Like 1
      • WordTenor
      • I have the honor to be your obedient servant
      • WordTenor
      • 1 yr ago
      • 1
      • Reported - view

       P.S. I recently finally listened to I Will Teach You To Be Rich by Ramit Sethi. Though his audience is younger, the advice he gives for starting out with investing is useful at any age and very easy to follow. Highly recommended. 

      Like 1
  • I used to keep up with a Personal Capital account, but I don't think I've logged in for the last 6-12 months. Like everyone is said, it's a handy way to have more insight into investments and such.   I've just decided that I have my retirement accounts set up how I want them, and I wouldn't change anything based on anything I would find there, so I just haven't looked at it, which means that it hasn't updated anything either.  That means that the value of logging in is diminished, cause it'll be a sudden jump and I wonder be able to see any trends. 


    Another tool that's pretty popular around here is and another similar one where you can stimulate and track different debt payoff strategies.


    Personally I keep a couple of spreadsheets to track some financial goals.  One had a disease sheet for each of the goals I'm tracking and let's me see a percentage over time. 

    The second is a debt pay down chart per year with a few graphs that are pretty to look at. 

    Like 1
  • Well, I definitely combine.  I've used YNAB for 10 years and Quicken/Banktivity for nearly 25.  I've started using Personal Capital in just the past few months, in a limited capacity.  It's fun.  Mint is garbage last I checked, many years ago.  I'm just kinda oldschool in that I like to keep all my historical financial records on my hard drive going back to the 1990's, and that was only possible with local financial software.  To track investments I use Banktivity (like Quicken, but for Macs), I use some brokerage websites (Schwab, Fidelity) for their various tools, and Pers. Cap.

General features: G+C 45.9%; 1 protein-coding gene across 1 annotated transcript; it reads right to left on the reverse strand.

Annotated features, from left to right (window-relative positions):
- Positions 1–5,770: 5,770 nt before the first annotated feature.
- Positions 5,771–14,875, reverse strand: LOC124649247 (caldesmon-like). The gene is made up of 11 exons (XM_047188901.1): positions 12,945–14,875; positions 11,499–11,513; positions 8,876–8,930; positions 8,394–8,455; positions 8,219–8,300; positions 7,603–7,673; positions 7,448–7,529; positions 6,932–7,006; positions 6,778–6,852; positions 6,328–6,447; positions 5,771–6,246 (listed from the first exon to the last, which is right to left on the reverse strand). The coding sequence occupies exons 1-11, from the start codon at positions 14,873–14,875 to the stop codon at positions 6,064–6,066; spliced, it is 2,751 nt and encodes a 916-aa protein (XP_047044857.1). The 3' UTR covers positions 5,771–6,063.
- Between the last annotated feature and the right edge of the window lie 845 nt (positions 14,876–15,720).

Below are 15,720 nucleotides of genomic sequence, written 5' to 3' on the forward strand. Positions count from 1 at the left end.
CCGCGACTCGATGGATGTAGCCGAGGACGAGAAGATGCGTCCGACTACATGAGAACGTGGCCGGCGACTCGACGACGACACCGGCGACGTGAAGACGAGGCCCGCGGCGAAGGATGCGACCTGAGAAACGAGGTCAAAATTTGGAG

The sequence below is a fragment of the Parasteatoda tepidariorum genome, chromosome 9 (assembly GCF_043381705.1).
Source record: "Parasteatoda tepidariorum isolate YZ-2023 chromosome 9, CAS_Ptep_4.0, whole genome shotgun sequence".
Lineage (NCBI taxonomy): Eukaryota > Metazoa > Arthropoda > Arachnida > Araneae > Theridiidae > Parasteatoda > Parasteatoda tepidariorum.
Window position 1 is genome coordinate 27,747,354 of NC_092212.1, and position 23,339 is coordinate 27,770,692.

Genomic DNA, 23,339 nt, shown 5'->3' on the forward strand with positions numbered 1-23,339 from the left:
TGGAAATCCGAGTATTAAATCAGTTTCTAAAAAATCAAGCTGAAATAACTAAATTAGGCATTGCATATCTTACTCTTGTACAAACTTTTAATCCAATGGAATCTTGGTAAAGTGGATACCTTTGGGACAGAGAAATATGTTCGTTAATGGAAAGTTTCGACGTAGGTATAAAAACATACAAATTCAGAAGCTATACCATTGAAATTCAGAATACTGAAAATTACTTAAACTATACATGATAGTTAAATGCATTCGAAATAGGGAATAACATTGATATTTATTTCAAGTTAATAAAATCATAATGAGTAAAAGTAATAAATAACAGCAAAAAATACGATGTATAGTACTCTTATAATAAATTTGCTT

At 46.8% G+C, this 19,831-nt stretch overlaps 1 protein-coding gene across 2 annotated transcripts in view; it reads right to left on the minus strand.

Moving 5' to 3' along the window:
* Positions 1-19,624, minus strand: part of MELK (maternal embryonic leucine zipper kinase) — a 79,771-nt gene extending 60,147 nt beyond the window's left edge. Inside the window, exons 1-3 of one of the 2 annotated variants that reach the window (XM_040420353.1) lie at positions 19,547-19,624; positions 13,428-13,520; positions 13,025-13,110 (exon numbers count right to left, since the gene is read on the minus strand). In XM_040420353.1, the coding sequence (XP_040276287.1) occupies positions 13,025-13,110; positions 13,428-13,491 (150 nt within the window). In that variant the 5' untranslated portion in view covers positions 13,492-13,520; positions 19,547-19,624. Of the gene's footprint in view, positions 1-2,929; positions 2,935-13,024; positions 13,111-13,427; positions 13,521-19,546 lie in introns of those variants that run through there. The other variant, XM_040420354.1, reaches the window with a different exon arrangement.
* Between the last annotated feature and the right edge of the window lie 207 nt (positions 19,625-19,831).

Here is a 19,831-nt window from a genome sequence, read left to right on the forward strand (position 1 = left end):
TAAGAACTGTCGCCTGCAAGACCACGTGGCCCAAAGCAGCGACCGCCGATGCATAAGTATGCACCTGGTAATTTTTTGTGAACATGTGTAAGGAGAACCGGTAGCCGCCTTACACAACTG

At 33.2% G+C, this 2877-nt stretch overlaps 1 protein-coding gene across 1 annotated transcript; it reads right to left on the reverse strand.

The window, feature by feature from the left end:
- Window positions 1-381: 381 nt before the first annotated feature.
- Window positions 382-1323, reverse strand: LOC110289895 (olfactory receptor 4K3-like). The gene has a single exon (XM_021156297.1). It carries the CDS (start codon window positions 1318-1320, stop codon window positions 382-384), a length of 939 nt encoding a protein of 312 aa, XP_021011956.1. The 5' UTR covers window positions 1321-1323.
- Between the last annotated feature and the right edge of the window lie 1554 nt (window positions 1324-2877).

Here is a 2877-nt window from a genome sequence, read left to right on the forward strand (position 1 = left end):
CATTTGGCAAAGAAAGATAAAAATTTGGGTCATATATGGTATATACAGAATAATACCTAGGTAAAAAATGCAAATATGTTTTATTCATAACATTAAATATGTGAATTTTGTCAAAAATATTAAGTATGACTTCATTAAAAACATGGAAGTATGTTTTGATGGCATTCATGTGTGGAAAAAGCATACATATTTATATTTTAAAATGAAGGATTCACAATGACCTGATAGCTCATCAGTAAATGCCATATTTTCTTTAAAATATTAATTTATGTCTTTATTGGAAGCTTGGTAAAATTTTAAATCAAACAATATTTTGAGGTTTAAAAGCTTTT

My advice is not to get too ahead of yourself right now. Definitely get several months of YNAB under your belt. Once you start to get into a habit of putting money aside for true expenses, seeing your debt whittle away, and gaining more clarity on your cash flow situation, then you can start thinking about retirement planning. It should definitely be a goal. Personal Capital is handy in its quickie Retirement planner checkup, but there's lots of similar calculators at, and most brokerages.

    Good luck and keep at it!

    Like 2
  • YNAB and for me. Mint doesn't really do anything YNAB doesn't. I used it before I found YNAB and have basically ignored it ever since. gives me pretty graphs and projections for paying off debts (currently just my car), as well as credit utilization and such which are handy to look at now and then.

  • Spreadsheets, where I can calculate anything I want. Mostly for investments and doing advanced calculations for monthly averages, variance and overages of some categories.

    I used personal capital at one point, but canceled for 2 reasons.

    1) They had trouble characterizing a 401k investment and never got it right, which left my asset allocation data useless.

    2) They were always trying to sell me on their management services, and it was too annoying.

    I had been using MS Money for years, but after I started with YNAB and was doing double entry for awhile, I just stopped without realizing it, and without missing it (except on occasion).

    Like 1
Like1 Follow
  • 1 yr agoLast active
  • 9Replies
  • 509Views
  • 9 Following